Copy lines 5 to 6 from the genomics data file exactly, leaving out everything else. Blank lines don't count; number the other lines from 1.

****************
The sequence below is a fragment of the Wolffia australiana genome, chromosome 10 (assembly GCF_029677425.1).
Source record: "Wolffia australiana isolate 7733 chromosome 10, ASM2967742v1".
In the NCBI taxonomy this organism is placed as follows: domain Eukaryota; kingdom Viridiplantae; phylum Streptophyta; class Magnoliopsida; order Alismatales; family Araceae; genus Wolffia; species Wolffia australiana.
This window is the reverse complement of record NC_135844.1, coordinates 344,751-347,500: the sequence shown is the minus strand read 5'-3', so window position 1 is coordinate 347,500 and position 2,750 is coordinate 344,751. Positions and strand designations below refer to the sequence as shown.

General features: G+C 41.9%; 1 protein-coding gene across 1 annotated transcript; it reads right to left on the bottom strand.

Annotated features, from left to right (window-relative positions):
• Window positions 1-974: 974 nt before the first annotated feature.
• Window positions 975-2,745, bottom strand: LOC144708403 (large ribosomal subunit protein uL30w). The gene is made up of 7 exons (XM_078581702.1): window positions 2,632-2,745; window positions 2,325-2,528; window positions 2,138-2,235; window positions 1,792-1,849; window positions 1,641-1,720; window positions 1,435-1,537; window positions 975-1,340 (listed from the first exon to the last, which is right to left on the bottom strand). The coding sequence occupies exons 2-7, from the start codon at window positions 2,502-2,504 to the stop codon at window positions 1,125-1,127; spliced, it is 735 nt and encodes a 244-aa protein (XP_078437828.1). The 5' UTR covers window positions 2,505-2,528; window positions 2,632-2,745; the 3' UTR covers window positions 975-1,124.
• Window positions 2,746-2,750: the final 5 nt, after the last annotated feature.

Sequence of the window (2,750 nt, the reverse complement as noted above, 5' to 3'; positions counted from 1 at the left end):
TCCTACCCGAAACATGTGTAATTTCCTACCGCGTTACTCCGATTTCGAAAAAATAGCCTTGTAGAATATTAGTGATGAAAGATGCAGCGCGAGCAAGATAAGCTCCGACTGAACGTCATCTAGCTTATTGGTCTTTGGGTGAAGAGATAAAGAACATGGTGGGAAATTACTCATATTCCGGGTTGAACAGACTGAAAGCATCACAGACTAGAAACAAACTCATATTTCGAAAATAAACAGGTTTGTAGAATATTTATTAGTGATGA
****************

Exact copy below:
General features: G+C 41.9%; 1 protein-coding gene across 1 annotated transcript; it reads right to left on the bottom strand.

Annotated features, from left to right (window-relative positions):